Review Bunnyz Nintendo DSi Game

The first worry you must perhaps know about Bunnyz the Nintendo DSi game is that this is not a game for ‘real’ gamers. It’s probably not a game for boys, either and the chances are it’s aimed at kids (unless, again, you love the furry animal). As a direct result of its casual focus, and the happening that there are several titles in the Petz range, (ranging back all the way to Dogz and Catz on the PC) there was never misgiving overly it can be frowned upon.

As you can imagine, I went to currently with some inhibitions. I love bunnies, yes, but I don’t love terrible games - that sadly the better part of my judgement warned me this could be. What I discovered was a game that, whilst not as deep as similar games in the genre (*cough*Nintendogs*cough*), it’s still thoroughly entertaining for short periods, taken regularly. At first, I was unsure who they were aiming their at, but it soon changed. It was upon reaching the title screen so I realised this game might not be for adults or boys - I was met -or rather, cuddled - by an image of cartoon bunnies that oozed cute appeal so thick that I was left talking in sugar coated words for the subsequently 3 hours. An even cuter anime-style bunny girl subsequently navigated me in the process of choosing my first bunny from a surprisingly good span of rabbits - 4 colours in 4 several breeds - I came out in Becky, a white Netherland Dwarf rabbit. From there, you’ll go to the hutch, which is where the majority of the game takes place.

Gameplay is fairly basic and is all controlled amid the touch screen. Unlike Nintendogs, there is no voice control, that to some will be a negative point, but to me was a blessing - not every situation permits you to jabber silly instructions in a cutesy voice, let alone at a games console. Your main job is to remain your bunny exultant by petting, brushing, feeding and playing surrounded by it, as vastly as teaching it how to communicate with you. This is completed through a child's mini-game where you touch letters in the correct order to spell a phrase. It’s not difficult but it’s narrower embarrassing as opposed to repeating a line to a microphone a few times.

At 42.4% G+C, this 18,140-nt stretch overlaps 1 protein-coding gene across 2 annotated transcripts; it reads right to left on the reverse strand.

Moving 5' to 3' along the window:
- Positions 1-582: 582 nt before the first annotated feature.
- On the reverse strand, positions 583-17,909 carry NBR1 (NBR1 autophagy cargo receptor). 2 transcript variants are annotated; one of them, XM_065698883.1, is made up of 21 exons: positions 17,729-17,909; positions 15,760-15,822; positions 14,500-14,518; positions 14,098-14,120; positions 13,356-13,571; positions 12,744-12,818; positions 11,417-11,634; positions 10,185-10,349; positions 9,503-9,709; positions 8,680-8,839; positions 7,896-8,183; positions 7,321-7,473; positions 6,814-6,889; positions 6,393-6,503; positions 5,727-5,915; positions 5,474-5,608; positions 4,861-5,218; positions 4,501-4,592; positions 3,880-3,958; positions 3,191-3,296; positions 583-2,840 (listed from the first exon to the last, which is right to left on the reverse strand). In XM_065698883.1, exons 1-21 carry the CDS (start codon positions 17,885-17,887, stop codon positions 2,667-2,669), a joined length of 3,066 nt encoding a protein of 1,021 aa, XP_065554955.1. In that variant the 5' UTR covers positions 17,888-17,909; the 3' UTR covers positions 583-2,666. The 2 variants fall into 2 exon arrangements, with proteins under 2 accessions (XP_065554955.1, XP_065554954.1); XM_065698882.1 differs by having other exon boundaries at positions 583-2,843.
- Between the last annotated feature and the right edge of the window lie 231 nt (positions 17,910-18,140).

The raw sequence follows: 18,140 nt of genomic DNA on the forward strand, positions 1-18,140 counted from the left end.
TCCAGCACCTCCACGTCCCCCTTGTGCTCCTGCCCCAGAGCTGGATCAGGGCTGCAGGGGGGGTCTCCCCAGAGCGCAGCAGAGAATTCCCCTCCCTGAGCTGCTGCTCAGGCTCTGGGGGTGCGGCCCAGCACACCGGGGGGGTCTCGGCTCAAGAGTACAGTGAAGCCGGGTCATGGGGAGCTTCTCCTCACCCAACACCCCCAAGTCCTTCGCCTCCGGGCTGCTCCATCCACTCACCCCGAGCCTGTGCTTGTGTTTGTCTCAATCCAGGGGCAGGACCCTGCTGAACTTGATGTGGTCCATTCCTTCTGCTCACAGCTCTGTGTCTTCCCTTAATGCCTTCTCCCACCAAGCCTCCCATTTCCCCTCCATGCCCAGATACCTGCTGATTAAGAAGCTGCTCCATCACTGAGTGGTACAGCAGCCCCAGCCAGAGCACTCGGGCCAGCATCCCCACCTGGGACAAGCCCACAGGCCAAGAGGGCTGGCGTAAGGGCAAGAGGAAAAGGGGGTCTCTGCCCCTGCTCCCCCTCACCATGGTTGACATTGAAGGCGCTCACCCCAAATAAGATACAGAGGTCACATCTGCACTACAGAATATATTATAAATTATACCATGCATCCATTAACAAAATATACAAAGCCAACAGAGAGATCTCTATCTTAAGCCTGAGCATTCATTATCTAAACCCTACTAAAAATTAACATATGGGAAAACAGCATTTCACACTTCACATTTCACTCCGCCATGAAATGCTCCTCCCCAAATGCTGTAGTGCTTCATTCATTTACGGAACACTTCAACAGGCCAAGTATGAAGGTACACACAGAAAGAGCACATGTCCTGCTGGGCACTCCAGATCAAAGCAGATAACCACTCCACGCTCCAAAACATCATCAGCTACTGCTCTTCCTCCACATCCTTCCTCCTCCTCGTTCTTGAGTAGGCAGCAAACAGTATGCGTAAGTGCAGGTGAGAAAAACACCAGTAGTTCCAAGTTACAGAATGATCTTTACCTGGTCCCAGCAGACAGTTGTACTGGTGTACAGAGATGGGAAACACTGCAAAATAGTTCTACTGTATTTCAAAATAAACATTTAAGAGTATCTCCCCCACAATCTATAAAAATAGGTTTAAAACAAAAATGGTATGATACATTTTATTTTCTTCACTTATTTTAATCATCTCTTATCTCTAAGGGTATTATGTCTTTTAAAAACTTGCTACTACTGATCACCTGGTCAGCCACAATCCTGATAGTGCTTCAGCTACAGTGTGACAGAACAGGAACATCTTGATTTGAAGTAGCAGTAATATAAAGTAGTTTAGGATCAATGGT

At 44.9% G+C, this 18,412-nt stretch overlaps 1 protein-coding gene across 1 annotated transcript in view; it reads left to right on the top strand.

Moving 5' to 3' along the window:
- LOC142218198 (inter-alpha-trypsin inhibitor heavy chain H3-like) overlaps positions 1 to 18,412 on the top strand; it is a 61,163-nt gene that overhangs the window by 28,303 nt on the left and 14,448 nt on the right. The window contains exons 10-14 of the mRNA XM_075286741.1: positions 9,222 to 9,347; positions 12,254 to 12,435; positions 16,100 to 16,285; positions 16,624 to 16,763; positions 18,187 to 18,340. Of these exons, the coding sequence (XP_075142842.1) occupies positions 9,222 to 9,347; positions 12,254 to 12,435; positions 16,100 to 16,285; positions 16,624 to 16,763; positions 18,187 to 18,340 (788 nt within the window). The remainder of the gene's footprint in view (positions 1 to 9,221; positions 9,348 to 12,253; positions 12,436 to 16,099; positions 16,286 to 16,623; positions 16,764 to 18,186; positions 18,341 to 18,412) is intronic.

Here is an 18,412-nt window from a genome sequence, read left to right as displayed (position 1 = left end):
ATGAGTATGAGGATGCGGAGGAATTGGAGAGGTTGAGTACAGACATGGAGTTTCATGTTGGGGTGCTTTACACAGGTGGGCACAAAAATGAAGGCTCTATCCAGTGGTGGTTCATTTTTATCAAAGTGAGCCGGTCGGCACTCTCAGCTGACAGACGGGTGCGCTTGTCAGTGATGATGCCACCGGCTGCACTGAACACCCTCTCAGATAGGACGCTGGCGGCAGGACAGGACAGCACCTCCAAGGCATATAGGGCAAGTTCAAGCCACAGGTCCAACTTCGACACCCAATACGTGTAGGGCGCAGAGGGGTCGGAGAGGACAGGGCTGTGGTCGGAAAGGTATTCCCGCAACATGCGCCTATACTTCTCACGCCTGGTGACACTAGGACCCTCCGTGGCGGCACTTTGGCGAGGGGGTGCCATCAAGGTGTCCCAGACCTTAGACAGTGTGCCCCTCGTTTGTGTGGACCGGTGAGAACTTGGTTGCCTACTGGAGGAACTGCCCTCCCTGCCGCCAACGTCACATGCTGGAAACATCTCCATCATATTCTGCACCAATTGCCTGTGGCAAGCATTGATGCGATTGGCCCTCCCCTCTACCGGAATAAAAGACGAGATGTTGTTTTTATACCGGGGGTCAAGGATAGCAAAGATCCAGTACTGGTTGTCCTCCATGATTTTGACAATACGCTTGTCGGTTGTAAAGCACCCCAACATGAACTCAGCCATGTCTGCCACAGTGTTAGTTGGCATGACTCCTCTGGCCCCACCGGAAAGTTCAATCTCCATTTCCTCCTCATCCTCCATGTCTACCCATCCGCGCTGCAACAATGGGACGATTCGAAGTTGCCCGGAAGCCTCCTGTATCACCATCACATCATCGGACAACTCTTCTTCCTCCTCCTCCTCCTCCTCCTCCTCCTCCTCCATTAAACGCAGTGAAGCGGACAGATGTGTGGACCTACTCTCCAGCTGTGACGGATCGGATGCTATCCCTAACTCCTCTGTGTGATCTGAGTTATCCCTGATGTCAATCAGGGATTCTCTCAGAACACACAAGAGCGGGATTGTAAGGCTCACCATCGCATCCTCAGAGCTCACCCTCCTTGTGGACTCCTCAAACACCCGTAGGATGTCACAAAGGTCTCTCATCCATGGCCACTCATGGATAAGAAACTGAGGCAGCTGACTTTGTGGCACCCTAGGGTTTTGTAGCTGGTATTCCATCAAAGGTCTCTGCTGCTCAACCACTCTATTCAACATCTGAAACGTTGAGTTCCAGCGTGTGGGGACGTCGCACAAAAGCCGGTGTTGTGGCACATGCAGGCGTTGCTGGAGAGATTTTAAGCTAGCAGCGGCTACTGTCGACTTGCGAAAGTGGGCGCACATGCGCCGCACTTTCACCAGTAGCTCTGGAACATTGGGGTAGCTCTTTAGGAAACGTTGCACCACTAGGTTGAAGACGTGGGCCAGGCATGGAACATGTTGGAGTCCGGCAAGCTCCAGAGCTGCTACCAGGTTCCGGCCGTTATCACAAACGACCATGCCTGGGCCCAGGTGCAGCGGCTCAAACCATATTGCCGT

To get food and toys, as far as new hutch designs and accessories for dressing up your bunny, you play amusing small amount mini-games. These are all touch controlled and include a light-rpg called ‘Monster’, a balancing game, air hockey, and more. They help to break up the periods of teaching your rabbit how to speak or petting it and are all fun in such a own way. The downside is the they only pop up randomly and can be infrequent, and when properties do pop up you can’t select how game you’ll play, or at what difficulty.

In the end, Bunnyz comes out as one of those games which are best played for 30 seconds every day, rather as opposed to for hours on end. It’s not particularly deep or nonetheless realistic (if you can find me a bunny that asks me how I am and reads hello, please get in contact) but what it does do well is submit a fun distraction and a ridiculously cute little digital friend. It’s more often than not quite cheap to buy as well - and it tends to pop up in sales.

Review Bunnyz on Nintendo DSi

My personal recommendation is too this game should be bought for the younger audience and possibly more aimed towards girls (the candy-floss colour scheme significantly suggests it). It’d probably be a good thought to buy this for a child who wants a pet, as a way of seeing how long they stay interest in looking after it…but be sure to warn them in the future of time that real rabbits don’t speak.

As one final note, I’d such as to say that whilst I’ve never played any of the other Petz games on DS, there’s a fair chance they’ll all be similar to the one, but with the animal and settings somewhat tweaked - so use such review as a rough guide if you wish.

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